Tag archive for ‘zinaa’

Is it Prohibited to Marry Someone Guilty of Zinaa (Adultery/Fornication)?


Two parrots on a fence in Brooklyn

Reprinted from SeekersGuidance.org
Answered by Sidi Abdullah Anik Misra

Question:

A girl and I committed zina a few months back. We are in the process of getting married very soon. Is it permissible for me to marry the girl I committed zina with? Is it obligatory for her to repent before we get married? She will definitely repent but I want to know if its required in order us to marrry. I read this on islamqa.com.

Answer:

All praise is to Allah Most High who has shown us right from wrong, in order that we may benefit both in this life and in the next life.

Zina (either illicit fornication for those never-before-married, or adultery for those who have been married) is one of the vilest and gravest sins a Muslim can commit, after ascribing partners with Allah, murder, and disobedience to one’s parents. In the Qur’an, right after the prohibition of killing one’s children, Allah Most High says:

“And do not even go close to Zina! Truly, it is a gross obscenity and an evil path (to go down).” [al-Quran, 17:32]

This verse is not just about prohibiting the act of zina itself, rather, we are told not even to go near it through anything that may lead or invite to it. This is why the pre-marital contact of an unrelated man and woman for unnecessary reasons is not allowed in Islam, even if marriage is the eventual goal.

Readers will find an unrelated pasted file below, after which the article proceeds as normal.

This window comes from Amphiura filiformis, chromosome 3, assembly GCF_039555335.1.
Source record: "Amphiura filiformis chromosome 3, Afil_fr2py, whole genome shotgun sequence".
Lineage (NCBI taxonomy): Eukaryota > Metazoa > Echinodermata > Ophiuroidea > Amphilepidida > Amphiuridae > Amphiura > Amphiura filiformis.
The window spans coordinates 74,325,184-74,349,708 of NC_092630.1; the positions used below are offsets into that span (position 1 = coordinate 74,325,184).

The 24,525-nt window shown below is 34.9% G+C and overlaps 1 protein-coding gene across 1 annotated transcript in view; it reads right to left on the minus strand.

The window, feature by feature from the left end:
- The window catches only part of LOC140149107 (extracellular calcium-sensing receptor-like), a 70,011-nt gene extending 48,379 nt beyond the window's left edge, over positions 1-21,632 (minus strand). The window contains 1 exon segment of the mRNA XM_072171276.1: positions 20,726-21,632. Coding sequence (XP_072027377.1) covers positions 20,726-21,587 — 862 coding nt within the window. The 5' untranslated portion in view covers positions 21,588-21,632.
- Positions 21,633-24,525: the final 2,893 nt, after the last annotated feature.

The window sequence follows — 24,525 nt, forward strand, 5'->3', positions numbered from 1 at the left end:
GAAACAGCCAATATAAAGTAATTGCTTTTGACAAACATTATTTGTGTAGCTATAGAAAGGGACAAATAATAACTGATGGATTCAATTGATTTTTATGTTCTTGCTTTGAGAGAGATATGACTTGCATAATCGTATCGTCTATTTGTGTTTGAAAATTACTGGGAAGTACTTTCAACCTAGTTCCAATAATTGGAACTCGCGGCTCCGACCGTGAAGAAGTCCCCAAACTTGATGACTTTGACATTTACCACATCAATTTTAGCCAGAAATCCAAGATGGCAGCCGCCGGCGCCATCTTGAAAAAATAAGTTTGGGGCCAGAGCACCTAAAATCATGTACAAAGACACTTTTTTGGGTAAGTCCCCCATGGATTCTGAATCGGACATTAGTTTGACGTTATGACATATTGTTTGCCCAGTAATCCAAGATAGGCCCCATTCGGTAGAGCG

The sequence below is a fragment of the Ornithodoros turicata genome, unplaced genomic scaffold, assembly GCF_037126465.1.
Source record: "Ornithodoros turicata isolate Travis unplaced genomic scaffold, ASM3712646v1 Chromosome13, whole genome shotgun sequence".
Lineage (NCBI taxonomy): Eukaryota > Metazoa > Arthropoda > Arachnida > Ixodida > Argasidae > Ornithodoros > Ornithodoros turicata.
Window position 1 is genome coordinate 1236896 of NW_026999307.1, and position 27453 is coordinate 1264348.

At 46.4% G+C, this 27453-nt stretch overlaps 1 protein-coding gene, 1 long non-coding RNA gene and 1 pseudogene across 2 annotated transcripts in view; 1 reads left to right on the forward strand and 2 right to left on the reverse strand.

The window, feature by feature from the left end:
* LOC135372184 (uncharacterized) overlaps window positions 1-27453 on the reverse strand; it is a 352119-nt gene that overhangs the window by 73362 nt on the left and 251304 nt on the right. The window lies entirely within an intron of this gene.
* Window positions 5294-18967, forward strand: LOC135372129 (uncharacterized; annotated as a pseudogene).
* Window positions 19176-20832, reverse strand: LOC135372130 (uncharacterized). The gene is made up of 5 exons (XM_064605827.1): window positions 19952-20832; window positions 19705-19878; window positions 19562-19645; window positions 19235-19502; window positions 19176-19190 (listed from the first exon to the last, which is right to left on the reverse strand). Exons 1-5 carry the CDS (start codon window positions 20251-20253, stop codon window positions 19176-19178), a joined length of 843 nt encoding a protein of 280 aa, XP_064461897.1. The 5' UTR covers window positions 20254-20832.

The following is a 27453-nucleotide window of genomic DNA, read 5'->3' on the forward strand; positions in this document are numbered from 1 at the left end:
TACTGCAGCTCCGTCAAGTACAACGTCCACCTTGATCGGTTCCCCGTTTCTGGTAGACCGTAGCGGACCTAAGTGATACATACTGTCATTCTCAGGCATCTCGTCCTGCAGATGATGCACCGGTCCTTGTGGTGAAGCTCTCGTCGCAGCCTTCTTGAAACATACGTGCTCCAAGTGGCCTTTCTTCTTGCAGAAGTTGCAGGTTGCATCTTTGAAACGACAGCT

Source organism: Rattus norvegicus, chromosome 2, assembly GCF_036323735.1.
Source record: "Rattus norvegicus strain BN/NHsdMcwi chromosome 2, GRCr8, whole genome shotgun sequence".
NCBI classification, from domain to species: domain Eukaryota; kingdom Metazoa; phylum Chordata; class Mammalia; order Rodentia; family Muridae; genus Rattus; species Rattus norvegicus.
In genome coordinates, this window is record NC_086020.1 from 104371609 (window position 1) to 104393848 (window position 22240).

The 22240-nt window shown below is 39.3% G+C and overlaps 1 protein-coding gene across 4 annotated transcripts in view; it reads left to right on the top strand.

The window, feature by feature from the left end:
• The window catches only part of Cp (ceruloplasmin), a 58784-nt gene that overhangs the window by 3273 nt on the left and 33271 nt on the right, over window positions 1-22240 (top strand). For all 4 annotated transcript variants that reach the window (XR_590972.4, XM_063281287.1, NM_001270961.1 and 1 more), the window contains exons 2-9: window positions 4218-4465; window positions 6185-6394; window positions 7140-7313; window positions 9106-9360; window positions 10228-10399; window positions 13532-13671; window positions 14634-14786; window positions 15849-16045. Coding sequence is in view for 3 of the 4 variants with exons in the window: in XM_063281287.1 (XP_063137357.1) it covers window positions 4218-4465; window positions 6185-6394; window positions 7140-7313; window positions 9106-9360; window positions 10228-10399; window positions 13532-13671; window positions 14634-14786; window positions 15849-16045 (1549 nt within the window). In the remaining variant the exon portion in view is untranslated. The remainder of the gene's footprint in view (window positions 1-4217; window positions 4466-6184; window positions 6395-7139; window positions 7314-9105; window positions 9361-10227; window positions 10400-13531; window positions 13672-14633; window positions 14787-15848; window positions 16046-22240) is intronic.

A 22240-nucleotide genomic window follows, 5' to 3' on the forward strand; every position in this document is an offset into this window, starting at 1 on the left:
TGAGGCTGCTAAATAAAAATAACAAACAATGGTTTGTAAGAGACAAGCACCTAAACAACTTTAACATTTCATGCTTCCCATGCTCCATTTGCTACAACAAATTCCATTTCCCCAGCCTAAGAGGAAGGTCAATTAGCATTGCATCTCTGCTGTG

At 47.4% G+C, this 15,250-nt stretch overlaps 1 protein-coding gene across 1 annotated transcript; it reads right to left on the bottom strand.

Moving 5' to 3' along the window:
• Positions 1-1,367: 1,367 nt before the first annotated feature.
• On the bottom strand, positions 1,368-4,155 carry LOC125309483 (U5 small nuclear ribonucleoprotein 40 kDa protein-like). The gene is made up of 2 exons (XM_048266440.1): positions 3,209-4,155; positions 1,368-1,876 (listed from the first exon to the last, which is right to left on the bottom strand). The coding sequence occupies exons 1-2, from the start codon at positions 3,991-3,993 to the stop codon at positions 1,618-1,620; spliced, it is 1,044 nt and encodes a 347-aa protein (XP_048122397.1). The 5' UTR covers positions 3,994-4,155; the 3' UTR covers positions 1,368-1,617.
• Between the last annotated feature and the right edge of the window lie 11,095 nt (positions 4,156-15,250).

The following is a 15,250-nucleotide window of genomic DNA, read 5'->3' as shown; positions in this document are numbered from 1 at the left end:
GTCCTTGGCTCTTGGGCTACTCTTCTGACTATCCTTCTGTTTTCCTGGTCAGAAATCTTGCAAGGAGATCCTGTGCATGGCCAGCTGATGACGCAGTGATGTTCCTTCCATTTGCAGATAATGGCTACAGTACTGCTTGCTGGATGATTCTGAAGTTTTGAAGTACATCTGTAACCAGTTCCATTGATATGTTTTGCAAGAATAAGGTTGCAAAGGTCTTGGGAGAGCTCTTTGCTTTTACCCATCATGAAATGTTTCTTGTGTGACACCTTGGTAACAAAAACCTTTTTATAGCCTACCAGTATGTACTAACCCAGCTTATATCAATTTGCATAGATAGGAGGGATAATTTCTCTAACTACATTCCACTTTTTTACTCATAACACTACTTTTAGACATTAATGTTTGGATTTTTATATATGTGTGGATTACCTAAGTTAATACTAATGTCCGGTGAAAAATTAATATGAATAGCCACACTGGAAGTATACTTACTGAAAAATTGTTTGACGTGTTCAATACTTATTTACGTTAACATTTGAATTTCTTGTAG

However, if anyone has fallen into committing this act (and may Allah save us), know that Allah is so Merciful and He is ready to accept the repentance of those who are truly remorseful and commit themselves not to repeat the act again. He, Most High, says:

“And those who, after they had committed a gross obscenity [ie. zina], or wronged themselves [by what approaches it, such as kissing], remembered Allah, and then sought forgiveness for their sins – and who forgives sins except Allah? – and they did not continue in committing it, knowing fully-well [it was a sin]:

For those people, their recompense is a great forgiveness from their Lord! And gardens underneath which rivers flow! They will be in there forever! What a wonderful reward for those who act for Allah!”